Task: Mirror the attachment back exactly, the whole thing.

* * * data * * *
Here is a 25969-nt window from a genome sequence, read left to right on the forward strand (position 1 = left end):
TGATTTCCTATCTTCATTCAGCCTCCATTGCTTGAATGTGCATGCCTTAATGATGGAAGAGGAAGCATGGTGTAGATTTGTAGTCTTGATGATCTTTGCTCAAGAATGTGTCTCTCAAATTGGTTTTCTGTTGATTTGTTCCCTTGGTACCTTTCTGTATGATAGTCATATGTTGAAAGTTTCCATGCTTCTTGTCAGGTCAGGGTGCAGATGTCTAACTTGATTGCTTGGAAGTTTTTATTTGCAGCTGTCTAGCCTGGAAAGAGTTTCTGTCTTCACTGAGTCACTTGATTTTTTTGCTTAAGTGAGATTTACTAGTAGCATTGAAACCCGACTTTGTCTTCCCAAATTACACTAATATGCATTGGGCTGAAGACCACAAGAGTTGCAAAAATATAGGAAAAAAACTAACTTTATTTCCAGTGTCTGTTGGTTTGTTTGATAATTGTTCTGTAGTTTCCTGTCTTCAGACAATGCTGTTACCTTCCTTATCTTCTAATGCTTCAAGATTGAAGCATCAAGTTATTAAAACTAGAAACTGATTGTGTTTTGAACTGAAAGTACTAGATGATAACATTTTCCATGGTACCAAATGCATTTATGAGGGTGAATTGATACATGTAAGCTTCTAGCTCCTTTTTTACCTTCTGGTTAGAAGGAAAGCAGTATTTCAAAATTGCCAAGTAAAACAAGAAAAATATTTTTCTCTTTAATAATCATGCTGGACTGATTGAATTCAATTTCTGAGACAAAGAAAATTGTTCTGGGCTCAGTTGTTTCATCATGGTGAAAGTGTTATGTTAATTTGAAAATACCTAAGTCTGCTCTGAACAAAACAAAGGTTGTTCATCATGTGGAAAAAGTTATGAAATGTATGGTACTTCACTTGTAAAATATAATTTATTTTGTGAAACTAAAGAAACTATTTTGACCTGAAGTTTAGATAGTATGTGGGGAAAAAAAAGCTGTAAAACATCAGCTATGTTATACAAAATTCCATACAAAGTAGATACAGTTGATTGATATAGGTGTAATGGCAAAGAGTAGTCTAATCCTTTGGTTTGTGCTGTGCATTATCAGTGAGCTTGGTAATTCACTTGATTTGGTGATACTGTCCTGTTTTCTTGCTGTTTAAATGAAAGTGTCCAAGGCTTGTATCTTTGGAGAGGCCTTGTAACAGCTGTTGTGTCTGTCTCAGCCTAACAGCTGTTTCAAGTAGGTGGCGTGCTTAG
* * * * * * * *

Here is a 25969-nt window from a genome sequence, read left to right on the forward strand (position 1 = left end):
TGATTTCCTATCTTCATTCAGCCTCCATTGCTTGAATGTGCATGCCTTAATGATGGAAGAGGAAGCATGGTGTAGATTTGTAGTCTTGATGATCTTTGCTCAAGAATGTGTCTCTCAAATTGGTTTTCTGTTGATTTGTTCCCTTGGTACCTTTCTGTATGATAGTCATATGTTGAAAGTTTCCATGCTTCTTGTCAGGTCAGGGTGCAGATGTCTAACTTGATTGCTTGGAAGTTTTTATTTGCAGCTGTCTAGCCTGGAAAGAGTTTCTGTCTTCACTGAGTCACTTGATTTTTTTGCTTAAGTGAGATTTACTAGTAGCATTGAAACCCGACTTTGTCTTCCCAAATTACACTAATATGCATTGGGCTGAAGACCACAAGAGTTGCAAAAATATAGGAAAAAAACTAACTTTATTTCCAGTGTCTGTTGGTTTGTTTGATAATTGTTCTGTAGTTTCCTGTCTTCAGACAATGCTGTTACCTTCCTTATCTTCTAATGCTTCAAGATTGAAGCATCAAGTTATTAAAACTAGAAACTGATTGTGTTTTGAACTGAAAGTACTAGATGATAACATTTTCCATGGTACCAAATGCATTTATGAGGGTGAATTGATACATGTAAGCTTCTAGCTCCTTTTTTACCTTCTGGTTAGAAGGAAAGCAGTATTTCAAAATTGCCAAGTAAAACAAGAAAAATATTTTTCTCTTTAATAATCATGCTGGACTGATTGAATTCAATTTCTGAGACAAAGAAAATTGTTCTGGGCTCAGTTGTTTCATCATGGTGAAAGTGTTATGTTAATTTGAAAATACCTAAGTCTGCTCTGAACAAAACAAAGGTTGTTCATCATGTGGAAAAAGTTATGAAATGTATGGTACTTCACTTGTAAAATATAATTTATTTTGTGAAACTAAAGAAACTATTTTGACCTGAAGTTTAGATAGTATGTGGGGAAAAAAAAGCTGTAAAACATCAGCTATGTTATACAAAATTCCATACAAAGTAGATACAGTTGATTGATATAGGTGTAATGGCAAAGAGTAGTCTAATCCTTTGGTTTGTGCTGTGCATTATCAGTGAGCTTGGTAATTCACTTGATTTGGTGATACTGTCCTGTTTTCTTGCTGTTTAAATGAAAGTGTCCAAGGCTTGTATCTTTGGAGAGGCCTTGTAACAGCTGTTGTGTCTGTCTCAGCCTAACAGCTGTTTCAAGTAGGTGGCGTGCTTAG